Helping People Without Trying To Fix Them
I am involved in two ministries that have a rule: do not try to fix people. Some aspects of “fixing” are obvious such as matchmaking or insisting that someone read a certain book. There are other more subtle ways that we may be trying to fix without even realizing the damage we may be doing.
Sometimes there seems to be a thin line between helping people and fixing them. As Christians, we love other people and we long for them make the right decisions and succeed in life. When we see people struggle with major issues such as unhappy marriages, troublesome children, unemployment, chronic illness, being single or being single again, we want to hand them solutions on a silver platter.
When I started struggling with breast cancer several years ago, this situation seemed to bring out the super-fix tendencies in some people. I was told I should drink supersize and gross veggie smoothies. People grilled me about my diet and wanted to fix my eating habits. They insisted that I take certain herbal or homeopathic remedies. They told me about people who had been “cured” because of some magic formula or gross concoction. I confess that all I got out of the fixing was feeling frustrated and annoyed.
Understanding the difference between loving and fixing
As Christians, we want to obey Christ’s command that we love other people as we love ourselves. We long to see our single friends get married, our children to get off drugs, the sick get well, and the depressed person be happy again. We can love and accept them, or we can see the flaws in them and try to fix them. Fixing is not love because it is usually motivated by wrong reasons, such as forcing people to think and act the same way we do, a craving to feed our self-image as generous and giving people, or a drive to manipulate others to do want we want them to do.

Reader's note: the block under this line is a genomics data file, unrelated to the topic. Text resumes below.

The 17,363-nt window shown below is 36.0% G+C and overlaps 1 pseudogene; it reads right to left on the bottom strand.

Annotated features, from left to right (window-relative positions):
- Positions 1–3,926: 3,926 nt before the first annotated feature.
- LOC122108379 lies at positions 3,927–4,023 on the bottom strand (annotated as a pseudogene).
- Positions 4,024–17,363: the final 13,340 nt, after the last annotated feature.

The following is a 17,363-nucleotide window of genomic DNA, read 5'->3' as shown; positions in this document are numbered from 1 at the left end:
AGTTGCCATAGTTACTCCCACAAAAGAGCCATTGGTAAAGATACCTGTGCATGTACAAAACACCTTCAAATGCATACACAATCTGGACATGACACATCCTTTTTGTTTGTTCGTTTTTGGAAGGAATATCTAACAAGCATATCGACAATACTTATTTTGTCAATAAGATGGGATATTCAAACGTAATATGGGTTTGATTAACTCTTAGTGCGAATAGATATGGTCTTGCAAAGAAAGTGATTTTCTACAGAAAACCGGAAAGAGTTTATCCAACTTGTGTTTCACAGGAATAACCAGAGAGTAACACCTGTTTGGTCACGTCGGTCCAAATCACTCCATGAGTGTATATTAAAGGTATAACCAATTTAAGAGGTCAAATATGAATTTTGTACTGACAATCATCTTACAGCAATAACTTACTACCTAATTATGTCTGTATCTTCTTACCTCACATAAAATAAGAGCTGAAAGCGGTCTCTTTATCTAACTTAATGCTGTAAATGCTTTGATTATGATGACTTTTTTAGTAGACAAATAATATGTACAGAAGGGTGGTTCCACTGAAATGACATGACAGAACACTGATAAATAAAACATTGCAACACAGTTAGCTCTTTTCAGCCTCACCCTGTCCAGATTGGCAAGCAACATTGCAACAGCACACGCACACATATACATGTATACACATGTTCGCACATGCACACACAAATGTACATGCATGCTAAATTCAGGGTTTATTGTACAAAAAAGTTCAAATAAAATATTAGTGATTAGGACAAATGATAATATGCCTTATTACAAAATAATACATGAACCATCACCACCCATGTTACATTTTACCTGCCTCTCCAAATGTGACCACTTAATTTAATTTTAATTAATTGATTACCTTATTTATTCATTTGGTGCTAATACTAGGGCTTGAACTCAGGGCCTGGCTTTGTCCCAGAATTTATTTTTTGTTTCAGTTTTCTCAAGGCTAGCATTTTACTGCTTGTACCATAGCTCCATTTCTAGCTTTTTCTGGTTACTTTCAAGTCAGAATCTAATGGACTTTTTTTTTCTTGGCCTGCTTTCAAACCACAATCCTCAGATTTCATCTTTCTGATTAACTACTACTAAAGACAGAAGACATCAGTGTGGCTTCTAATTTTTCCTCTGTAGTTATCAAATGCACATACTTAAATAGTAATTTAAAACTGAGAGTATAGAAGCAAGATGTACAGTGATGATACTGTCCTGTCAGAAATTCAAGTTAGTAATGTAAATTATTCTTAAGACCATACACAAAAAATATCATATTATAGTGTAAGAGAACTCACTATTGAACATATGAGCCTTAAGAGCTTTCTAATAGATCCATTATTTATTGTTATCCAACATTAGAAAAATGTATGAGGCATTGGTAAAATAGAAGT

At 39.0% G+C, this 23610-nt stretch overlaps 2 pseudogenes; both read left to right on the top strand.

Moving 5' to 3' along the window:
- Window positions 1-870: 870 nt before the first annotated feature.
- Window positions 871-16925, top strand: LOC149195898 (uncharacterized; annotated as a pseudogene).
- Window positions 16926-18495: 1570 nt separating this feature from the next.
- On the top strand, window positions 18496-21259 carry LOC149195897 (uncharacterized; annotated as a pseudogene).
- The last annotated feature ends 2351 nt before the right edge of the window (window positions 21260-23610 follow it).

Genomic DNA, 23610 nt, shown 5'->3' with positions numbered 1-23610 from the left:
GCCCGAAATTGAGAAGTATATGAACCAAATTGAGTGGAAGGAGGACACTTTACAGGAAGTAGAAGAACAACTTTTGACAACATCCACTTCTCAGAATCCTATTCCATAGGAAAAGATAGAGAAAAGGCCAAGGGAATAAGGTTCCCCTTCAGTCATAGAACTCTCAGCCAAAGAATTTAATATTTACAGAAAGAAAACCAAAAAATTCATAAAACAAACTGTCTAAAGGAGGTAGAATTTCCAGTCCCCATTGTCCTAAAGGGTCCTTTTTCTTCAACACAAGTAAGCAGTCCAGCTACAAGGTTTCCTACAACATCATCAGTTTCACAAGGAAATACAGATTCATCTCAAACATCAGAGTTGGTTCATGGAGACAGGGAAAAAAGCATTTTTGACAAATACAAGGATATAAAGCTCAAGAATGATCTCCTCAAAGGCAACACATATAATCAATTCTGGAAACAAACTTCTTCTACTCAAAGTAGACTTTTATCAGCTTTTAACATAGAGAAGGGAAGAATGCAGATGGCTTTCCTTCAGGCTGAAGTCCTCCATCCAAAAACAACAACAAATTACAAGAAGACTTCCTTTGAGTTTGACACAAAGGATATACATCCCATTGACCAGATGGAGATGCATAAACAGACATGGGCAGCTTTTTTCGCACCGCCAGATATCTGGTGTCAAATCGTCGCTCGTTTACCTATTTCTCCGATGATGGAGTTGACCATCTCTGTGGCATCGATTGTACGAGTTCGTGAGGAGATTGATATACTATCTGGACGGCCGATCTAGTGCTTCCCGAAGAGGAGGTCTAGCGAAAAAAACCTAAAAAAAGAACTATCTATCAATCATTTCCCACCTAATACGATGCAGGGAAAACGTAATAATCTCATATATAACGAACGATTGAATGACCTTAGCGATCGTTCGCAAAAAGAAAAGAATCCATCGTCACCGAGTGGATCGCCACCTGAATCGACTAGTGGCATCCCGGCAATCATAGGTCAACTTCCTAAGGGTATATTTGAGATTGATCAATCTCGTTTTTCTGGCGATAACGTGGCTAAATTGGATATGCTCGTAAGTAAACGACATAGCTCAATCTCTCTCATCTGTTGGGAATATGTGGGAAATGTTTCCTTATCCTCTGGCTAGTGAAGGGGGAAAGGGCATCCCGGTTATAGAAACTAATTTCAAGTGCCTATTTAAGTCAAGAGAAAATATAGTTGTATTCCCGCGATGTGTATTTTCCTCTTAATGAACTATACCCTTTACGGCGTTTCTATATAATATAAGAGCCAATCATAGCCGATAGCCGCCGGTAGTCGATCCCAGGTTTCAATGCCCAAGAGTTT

We are not qualified to make an informed fix
We do not know all sides to a situation, whether it be a troubled marriage, a rebellious offspring, or a health problem. When I had breast cancer, all kinds of people tried to “fix” me by questioning everything from how I exercised to what I ate. Most of them had no idea what I ate and knew my lifestyle.
The main problem I have with fixers is that their attempts did not come across to me as being helpful and caring. Instead, I felt like they are trying to correct something that is wrong with me. They made me feel bad about myself. I did not eat the right diet. I should not have had chemo treatment. I felt incompetent to run my own life. If the cancer comes back, it is my fault because I did not drink green goop.
Fixing is usually based on assumptions
We assume that the person needs our help and barge in without considering how they may feel about it. When we push ourselves into areas where we are probably not wanted, we can cause damage to our relationships. I did not want information about pet cures or diet tips, and tend to avoid people who were trying to fix me. People seem to jump to the conclusion that the cancer is partially my fault, even though they had no idea of what my diet was. Some judged me because I did not live on rabbit food and veggie shakes.
Fixing is annoying
When people were bombarding me with their "cures" for cancer, I was thoroughly exasperated with them. I have been in a few situations where people who knew my situation would not shut up. They yammered on and on with bad advice and Bible verses.
In one situation, I told a woman I did not know well about my struggles with unemployment at a church event. After some uninformed and downright silly advice, she started throwing Bible verses at me. She would not stop.
I went to the washroom to get away from her and she actually followed me in there. She went into the stall next to me. It took a strong “that’s enough!” to shut her up.